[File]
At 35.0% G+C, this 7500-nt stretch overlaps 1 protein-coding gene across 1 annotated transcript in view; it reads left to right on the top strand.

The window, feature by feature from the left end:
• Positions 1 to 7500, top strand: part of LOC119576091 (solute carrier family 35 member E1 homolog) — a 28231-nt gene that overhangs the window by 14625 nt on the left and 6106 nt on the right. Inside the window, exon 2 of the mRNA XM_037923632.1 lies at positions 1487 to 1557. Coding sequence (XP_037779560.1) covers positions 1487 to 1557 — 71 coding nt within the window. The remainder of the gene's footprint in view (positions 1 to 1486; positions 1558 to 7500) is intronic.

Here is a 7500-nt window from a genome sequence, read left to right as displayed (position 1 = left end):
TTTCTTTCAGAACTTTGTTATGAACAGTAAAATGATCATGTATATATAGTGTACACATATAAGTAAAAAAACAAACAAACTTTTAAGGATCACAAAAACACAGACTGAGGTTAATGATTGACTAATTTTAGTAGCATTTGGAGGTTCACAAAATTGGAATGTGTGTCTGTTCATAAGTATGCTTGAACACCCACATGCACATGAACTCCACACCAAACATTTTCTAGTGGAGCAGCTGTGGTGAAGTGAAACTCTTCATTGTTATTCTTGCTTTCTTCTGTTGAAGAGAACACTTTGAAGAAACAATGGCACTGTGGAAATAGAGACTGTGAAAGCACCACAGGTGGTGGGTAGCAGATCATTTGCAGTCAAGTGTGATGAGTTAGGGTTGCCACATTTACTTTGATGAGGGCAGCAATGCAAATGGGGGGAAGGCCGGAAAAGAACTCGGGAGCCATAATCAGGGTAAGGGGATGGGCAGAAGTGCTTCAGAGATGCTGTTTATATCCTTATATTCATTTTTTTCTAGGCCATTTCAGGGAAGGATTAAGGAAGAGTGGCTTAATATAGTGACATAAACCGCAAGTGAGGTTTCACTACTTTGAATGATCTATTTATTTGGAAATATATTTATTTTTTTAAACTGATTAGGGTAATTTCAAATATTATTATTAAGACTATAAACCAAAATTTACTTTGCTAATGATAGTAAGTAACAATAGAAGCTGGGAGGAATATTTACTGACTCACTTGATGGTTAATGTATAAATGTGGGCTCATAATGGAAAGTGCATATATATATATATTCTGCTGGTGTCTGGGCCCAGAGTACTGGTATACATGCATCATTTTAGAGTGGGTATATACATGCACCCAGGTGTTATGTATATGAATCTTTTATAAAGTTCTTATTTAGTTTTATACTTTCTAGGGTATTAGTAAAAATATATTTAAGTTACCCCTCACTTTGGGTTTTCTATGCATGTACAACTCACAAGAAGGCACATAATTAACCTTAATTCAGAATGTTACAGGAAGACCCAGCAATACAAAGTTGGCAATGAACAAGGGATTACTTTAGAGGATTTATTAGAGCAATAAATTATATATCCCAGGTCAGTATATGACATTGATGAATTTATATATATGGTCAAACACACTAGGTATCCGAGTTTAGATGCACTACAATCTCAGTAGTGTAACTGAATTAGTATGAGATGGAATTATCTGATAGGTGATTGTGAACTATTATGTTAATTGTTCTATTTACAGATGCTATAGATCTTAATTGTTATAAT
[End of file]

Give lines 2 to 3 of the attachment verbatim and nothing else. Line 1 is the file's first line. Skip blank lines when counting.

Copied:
The window, feature by feature from the left end:
• Positions 1 to 7500, top strand: part of LOC119576091 (solute carrier family 35 member E1 homolog) — a 28231-nt gene that overhangs the window by 14625 nt on the left and 6106 nt on the right. Inside the window, exon 2 of the mRNA XM_037923632.1 lies at positions 1487 to 1557. Coding sequence (XP_037779560.1) covers positions 1487 to 1557 — 71 coding nt within the window. The remainder of the gene's footprint in view (positions 1 to 1486; positions 1558 to 7500) is intronic.